adjoining tho city limits on the
west, tnis summer. The design is
unique, and wben completed the
building will make one of the prettiest residences in tbe valley. It
will cost between two and tbree thousand dollars.
Geo. Standfield, provincial police
at Phoenix and weed inspector for
this district, is in the city, and is
making all kinds of trouble for the
ranchers pf the valley.
The sour cherry crop hns been
harvested;  local strawberries hnve
Phoenix Brewing Company
Purchases the West End
An important transfer of business
property was made on Wednesday
afternoon, when the Pboenix Brewing company purchased the Colin
hotel from Peterson & Eastman.
The price paid for the property was
$14,000. The new owners took immediate possession. A number of
improvements will be made to the
bouse at once. The Colin is located
near the Great Northern railway station. It wa? built by P. D. McDonald four or five years ago at a cost of
about $8000.
Tom Wuhyman, of Vancouver,
last week secured an option on the
Winnipeg hotel until the first August. If the deal goes through Mr.
Miller, the present owner, will receive about $20,000,
The Liberal government achieved
a sweeping victory in Saskatchewan
yesterday, carrying the province by
a large majority. The defeat of the
opposition was decisive and complete, former Conservative strongholds sucb as Souris, Pipestone, Last
Mountain, Moose Mountain and
Pheasant Hills returning supporters
of the government by substantial
majorities. In four city seats tbe
opposition held their own fairly
well, splitting even by holding
Moose Jaw City and Prince Albert,
the Liberals holding Regina and
Saskatoon cil es. In the country,
however, the Liberals showed remarkable gains, the farmers regarding the question of wider markets, wbich waB a prominent feature in the campaign, as of paramount importance, inasmuch as tli*
opposition levelled little or no criticism at the record and tbe policies
of the government. F. W. G Haultain had a narrow escape in South
Qu'Appelle. Final results gave bim
only 20 majority. Two of hla chief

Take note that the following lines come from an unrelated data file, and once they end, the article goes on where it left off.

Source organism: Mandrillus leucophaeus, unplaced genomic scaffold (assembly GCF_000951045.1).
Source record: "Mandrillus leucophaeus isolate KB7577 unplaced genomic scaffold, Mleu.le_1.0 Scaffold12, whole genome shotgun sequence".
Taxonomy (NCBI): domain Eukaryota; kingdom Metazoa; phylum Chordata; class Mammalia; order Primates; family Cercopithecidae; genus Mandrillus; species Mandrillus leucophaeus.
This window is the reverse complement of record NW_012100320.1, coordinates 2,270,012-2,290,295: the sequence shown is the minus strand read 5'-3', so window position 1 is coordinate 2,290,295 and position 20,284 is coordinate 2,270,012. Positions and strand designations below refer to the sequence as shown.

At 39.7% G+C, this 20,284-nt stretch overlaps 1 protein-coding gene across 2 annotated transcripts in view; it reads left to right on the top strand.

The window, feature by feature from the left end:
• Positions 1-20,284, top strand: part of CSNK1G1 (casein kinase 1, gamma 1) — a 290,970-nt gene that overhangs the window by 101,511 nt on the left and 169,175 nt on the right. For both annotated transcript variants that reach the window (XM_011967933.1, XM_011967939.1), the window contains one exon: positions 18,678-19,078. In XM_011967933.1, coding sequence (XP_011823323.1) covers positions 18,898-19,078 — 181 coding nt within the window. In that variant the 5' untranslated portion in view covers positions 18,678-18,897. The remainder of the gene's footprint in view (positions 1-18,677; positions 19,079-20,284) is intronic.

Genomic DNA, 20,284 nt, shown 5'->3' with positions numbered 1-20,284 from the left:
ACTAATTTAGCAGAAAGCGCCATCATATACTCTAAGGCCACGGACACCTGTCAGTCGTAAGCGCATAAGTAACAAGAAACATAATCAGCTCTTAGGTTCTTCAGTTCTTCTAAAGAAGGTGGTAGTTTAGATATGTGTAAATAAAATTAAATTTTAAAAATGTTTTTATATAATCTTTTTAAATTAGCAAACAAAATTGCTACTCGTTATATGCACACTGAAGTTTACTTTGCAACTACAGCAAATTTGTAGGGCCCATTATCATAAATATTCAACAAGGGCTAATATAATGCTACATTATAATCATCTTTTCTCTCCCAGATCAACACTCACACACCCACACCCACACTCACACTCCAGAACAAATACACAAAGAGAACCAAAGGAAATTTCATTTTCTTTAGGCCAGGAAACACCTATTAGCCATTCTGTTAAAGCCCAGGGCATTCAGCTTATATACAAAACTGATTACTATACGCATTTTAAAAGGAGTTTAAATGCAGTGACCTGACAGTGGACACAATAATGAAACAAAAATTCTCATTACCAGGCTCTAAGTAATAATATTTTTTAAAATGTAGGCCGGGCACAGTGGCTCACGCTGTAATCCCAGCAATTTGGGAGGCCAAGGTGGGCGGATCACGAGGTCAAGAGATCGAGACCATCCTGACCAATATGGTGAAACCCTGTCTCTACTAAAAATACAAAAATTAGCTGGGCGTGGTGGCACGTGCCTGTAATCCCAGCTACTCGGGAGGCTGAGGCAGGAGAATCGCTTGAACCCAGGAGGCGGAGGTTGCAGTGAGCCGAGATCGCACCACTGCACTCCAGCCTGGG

lieutenants, Dr. W.Elliott and A. li
Glllis, went down to defeat.
The Conservatives have only carried eight constituencies.
The following is the maximum
and minimum temperature for each
day during the past week, aB re
corded by the government thermometer on Cooper Bros.' ranch:
MAX.       MIN.
Friday  70 50
Saturday  75 46
Sundiy  C8 50
Monday   72 52
Tuesday   78 53
Wednesday*  80 55
Thursday.*  88 56
.Ranfall during week, 0.56 inches.
Rural High Schools
The rural high school entrance examination results were announced
last Friday in Victoria. Following
are the detailed results of the
Bounday schools:
Greenwood—Number of candidates, 7; passed, 5; CbarleB K. McArthur, 066; Joy M. CumminB, 614;
T. W. Fair, 611; Richard C. Taylor,
598; Ward Storer, 564.
Phoenix—Number of candidates,
3; passed, 2;Theodore McCammon,
562; Laurel Pickard, 550.
Non-municipal schools:
Ingram Mountain—Number of
candidates, 1; passed, 1; Robert
Brueu, 565.
Midway—Number of candidates,
I; passed, 1; Erie W. Jackson,  599.
Robson—Number of candidates,
I; passed, 0.
P. T. McCallum, local agent for
tbe Canadian Casualty and Boiler
Insurance company, has received a
letter from the Vancouver oflice,
slating that the company had paid
Mrs. Jessie Boss, of Winnipeg,
mother of the late J. Hugo
Ross, one of the Titanic victims,
£12,000 in payment of death
claim under Policy No. li'2731. Tbe
claim wns paid under the double
indemnity clause of tbe policy.
Since Mr McCallum has been agent
for tbis company it has never failed
to pay a claim. If you need accident insurance, see Ptte, and he will
"fix you up."
The government Burvey of the
propoted wagon rood between Carmi
and Prnticton will be finished in
August. The road will be lees than
thirty miles long, and the construction cost about $1000 a mile.
Must Pay for the Paper
A Kancas judge has banded down
the following decision in u newspaper case: "The preparation nnd
publication of a newspaper involves
much mental and physical labor, ns
well as an ou lay of money. One